Maria Powell warns that several thousand people might be risking their health due to language and cultural barriers. Unwilling to wait for government action, MEJO is conducting a grassroots investigation.
With the help of Kennedy Heights outreach worker Vameej Yang, MEJO has translated a fish-consumption survey into Hmong and is going door-to-door at Kennedy Heights to question residents.
The questions are precise: How many fish does each adult and each child in your family eat each week? How many of those fish do you catch yourself? Where do you catch these fish? What species of fish do you catch and eat? What fish species do you buy at the market? How do you cook your fish? And so on.
Combined with broader testing of hair and blood samples to determine mercury residue, and more widespread testing of fish samples taken from the Yahara chain of lakes, MEJO hopes to compile enough evidence to determine whether a preventable public health risk exists.
Early surveys indicate the effort has merit, with some respondents eating two or three fish meals per week. Bluegill and perch are cited as common species, but bass and catfish also show up. That's a problem. Eating more than one meal a month of bass or catfish exceeds the advisory for women of child-bearing age and children under 15.
Measuring the risk is complicated by the possibility that survey respondents may also be eating store-bought fish tainted with mercury. These complexities demand good scientific methodology and the cooperation of the populations being studied.
But language barriers get in the way. "These families are difficult to communicate with," says Jody Schmitz, the adult outreach coordinator at Kennedy Heights Community Center. This neighborhood is home to one of the city's most concentrated Hmong clusters. And many of Madison's Hmong elders have little or no command of English, relying on their children for translations.
UW-Extension nutrition educator Kazoua Moua encounters two other sources of resistance when she meets with other Hmong women. First, by tradition, the Hmong community does not recognize women as authorities. Second, her advice that pregnant women should limit their consumption of fish contradicts longstanding beliefs that span Asian cultures.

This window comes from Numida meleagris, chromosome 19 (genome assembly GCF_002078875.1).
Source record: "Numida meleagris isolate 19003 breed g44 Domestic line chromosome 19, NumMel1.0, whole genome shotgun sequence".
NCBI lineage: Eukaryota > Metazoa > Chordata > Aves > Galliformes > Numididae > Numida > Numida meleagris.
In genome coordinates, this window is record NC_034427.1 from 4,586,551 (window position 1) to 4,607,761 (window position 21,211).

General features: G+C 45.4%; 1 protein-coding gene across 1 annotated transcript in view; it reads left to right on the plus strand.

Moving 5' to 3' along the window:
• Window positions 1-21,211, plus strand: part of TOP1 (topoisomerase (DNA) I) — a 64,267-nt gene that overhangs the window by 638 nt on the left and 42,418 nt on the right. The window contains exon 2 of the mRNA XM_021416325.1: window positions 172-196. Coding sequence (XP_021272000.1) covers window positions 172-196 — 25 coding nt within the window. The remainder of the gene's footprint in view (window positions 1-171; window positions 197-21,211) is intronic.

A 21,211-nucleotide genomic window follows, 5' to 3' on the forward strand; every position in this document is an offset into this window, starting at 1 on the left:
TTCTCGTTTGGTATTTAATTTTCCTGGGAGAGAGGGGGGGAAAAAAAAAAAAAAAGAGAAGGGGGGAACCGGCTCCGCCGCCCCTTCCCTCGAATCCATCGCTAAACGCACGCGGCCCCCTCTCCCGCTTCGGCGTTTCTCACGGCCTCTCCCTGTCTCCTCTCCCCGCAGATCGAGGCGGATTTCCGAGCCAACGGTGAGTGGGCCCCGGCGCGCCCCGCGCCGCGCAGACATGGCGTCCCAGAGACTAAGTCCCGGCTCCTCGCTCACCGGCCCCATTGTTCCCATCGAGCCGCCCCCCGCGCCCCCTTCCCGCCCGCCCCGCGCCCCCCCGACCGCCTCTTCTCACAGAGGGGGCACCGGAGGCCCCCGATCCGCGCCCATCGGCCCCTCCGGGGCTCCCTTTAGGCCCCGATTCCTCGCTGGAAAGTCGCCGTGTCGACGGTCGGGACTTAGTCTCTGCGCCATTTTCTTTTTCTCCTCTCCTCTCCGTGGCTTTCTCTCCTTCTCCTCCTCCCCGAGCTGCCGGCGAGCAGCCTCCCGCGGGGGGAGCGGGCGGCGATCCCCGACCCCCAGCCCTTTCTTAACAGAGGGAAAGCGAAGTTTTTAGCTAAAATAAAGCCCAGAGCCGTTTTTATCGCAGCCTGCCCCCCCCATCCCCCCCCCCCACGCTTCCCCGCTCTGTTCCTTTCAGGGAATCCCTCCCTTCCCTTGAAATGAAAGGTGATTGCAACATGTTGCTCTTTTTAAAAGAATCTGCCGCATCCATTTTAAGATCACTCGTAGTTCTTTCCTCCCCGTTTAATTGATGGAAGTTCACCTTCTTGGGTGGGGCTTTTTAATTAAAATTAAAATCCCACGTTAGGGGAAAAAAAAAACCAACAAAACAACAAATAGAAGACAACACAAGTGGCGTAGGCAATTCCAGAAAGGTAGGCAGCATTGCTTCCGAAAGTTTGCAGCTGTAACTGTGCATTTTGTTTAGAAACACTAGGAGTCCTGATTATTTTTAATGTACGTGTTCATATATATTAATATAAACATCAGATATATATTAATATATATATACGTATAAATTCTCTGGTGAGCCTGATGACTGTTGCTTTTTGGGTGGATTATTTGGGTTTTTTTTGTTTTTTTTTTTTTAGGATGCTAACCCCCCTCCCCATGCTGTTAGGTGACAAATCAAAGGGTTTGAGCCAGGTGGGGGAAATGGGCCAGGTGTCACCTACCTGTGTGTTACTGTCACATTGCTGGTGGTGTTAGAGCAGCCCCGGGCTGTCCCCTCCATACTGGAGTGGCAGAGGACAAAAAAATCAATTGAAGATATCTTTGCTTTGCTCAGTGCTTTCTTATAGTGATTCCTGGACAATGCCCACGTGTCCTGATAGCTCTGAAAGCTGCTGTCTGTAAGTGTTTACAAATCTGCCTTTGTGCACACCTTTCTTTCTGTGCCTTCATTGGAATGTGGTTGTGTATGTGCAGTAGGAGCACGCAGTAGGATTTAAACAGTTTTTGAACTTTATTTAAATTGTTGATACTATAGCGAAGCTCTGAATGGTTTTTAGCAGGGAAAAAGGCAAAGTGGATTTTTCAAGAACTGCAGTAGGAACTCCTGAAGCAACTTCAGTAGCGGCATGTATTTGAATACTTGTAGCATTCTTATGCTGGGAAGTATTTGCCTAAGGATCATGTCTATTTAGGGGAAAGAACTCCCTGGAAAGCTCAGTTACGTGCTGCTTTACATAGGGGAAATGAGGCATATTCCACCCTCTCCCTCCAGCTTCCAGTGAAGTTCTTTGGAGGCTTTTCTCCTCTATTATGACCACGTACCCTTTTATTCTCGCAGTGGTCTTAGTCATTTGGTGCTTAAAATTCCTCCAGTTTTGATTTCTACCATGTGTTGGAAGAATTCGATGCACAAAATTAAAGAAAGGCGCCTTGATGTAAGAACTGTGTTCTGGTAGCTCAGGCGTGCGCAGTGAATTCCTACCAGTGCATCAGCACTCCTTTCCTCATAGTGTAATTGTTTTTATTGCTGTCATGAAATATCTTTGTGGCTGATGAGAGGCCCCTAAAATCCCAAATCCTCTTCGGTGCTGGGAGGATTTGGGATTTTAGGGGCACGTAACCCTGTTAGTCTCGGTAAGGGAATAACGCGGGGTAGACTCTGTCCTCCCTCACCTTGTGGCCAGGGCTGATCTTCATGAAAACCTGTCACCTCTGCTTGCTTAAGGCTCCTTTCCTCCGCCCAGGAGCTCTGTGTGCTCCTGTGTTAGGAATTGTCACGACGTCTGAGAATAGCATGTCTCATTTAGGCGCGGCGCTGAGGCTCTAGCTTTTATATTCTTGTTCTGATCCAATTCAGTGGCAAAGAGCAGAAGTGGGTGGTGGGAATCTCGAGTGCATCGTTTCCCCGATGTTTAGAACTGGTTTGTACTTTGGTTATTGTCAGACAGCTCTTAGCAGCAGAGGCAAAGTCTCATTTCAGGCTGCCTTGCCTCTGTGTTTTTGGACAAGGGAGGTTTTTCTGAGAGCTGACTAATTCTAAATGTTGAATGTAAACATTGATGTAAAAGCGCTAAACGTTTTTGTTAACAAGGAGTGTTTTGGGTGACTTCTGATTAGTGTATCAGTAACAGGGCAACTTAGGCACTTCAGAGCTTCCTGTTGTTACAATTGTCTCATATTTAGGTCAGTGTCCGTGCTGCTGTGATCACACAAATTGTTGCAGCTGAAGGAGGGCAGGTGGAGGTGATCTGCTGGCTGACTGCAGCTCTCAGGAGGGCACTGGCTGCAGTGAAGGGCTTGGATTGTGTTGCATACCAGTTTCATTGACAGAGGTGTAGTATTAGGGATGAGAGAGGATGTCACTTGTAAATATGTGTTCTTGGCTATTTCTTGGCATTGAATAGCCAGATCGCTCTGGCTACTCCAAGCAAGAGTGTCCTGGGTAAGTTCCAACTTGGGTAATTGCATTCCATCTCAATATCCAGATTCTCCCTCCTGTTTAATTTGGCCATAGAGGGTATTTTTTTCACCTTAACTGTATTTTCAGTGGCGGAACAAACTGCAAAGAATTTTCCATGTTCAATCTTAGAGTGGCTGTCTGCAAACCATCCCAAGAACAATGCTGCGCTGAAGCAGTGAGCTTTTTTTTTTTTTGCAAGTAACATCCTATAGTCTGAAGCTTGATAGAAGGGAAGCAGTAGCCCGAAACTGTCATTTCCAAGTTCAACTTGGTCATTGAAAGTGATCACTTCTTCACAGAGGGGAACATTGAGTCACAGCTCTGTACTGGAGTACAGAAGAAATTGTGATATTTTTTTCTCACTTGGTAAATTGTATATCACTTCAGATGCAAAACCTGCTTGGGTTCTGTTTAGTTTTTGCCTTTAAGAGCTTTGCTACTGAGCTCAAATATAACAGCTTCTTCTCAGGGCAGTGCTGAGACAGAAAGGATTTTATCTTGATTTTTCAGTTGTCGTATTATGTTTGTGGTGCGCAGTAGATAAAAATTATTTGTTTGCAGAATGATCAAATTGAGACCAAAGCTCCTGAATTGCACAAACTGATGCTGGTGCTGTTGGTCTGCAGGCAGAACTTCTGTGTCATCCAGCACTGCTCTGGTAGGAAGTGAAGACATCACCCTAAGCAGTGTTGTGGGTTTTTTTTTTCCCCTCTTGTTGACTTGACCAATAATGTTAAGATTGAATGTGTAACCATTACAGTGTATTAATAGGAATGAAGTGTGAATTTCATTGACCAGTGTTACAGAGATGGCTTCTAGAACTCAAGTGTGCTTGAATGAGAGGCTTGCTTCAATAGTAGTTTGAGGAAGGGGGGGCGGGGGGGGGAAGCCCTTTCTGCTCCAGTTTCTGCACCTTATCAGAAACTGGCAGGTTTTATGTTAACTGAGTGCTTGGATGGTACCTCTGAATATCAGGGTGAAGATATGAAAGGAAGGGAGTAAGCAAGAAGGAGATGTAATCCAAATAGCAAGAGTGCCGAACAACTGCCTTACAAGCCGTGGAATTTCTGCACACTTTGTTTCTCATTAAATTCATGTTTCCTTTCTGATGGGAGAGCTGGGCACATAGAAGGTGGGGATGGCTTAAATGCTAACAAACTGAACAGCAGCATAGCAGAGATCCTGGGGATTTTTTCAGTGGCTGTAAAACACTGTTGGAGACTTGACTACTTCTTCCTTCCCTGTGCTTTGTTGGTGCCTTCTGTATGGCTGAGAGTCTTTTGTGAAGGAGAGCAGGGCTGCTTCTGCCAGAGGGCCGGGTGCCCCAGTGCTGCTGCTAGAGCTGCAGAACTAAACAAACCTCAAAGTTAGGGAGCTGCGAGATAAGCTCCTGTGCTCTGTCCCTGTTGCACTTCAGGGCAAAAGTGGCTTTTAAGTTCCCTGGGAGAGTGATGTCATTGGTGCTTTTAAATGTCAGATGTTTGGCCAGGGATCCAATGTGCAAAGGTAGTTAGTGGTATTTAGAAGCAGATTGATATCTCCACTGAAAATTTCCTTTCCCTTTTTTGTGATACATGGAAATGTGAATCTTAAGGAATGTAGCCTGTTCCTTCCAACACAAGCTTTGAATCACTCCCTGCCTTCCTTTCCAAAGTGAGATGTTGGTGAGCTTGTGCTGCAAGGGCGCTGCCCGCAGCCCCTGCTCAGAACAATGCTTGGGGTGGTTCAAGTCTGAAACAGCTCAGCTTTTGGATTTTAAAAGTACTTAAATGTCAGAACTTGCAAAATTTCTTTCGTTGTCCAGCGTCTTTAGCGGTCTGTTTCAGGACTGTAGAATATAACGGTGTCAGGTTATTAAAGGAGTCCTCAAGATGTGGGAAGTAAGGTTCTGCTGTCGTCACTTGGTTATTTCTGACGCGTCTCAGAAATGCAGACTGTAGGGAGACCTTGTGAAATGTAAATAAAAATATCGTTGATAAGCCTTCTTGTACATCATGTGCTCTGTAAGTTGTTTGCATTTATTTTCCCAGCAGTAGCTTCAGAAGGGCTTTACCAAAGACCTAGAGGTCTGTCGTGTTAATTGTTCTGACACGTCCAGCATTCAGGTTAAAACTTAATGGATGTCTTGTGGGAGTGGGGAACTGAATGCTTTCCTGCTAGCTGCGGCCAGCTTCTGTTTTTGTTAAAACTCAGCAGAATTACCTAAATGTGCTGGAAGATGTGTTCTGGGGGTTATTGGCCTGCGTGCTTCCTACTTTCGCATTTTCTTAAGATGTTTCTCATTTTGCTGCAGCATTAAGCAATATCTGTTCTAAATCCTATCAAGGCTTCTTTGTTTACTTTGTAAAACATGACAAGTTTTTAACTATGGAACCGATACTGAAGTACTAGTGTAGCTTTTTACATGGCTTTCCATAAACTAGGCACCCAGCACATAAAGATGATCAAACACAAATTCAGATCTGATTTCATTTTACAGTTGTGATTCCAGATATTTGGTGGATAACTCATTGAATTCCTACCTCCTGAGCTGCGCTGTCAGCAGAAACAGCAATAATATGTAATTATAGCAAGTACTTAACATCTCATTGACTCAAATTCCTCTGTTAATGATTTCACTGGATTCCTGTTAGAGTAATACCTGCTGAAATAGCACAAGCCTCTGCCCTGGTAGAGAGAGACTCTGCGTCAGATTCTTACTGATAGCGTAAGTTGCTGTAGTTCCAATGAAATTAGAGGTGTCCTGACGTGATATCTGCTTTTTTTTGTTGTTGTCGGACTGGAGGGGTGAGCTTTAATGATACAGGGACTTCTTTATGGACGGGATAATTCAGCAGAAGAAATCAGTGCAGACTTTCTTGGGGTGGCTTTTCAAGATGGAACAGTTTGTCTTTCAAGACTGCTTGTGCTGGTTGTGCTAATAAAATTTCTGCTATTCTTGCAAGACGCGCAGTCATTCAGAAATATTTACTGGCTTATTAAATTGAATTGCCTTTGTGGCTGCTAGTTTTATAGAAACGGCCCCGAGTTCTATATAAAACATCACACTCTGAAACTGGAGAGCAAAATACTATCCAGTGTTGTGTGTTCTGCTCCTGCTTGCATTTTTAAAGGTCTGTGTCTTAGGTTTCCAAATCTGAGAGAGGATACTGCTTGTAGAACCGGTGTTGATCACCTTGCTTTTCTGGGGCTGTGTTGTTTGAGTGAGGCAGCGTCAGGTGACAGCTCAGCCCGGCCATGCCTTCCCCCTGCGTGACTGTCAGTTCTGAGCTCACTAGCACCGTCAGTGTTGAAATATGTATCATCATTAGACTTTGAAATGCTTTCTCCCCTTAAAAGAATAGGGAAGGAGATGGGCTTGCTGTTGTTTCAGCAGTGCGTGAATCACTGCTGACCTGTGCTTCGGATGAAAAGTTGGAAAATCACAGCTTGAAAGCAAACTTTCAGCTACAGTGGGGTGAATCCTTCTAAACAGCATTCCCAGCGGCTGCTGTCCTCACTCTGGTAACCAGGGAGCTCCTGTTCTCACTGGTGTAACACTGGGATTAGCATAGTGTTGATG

"When I was pregnant," she says, "my Chinese friends would tell me I should eat fish."
Indeed, there is an enormous body of medical literature documenting the health benefits of eating fish. As a rich, low-fat source of proteins, fish also contain Omega-3 fatty acids that contribute to cardiovascular health.
This makes mercury advisories - including recent studies indicating a possible link between low-level ingestion and increased cardiovascular disease in adult males - that much more perverse.
"Telling people not to eat fresh food," Jim Powell acknowledges, "is counterintuitive."
The state Department of Natural Resources has translated the advisory into Hmong as well as Spanish, and has also produced an explanatory video for distribution to Hmong communities throughout the state. "They've been doing good work," says Maria Powell, singling out efforts by Lynda Knobeloch, a research scientist at the state Bureau of Environmental and Occupational Health, and Candy Schrank, a DNR environmental toxicologist who coordinates the state fish advisory program.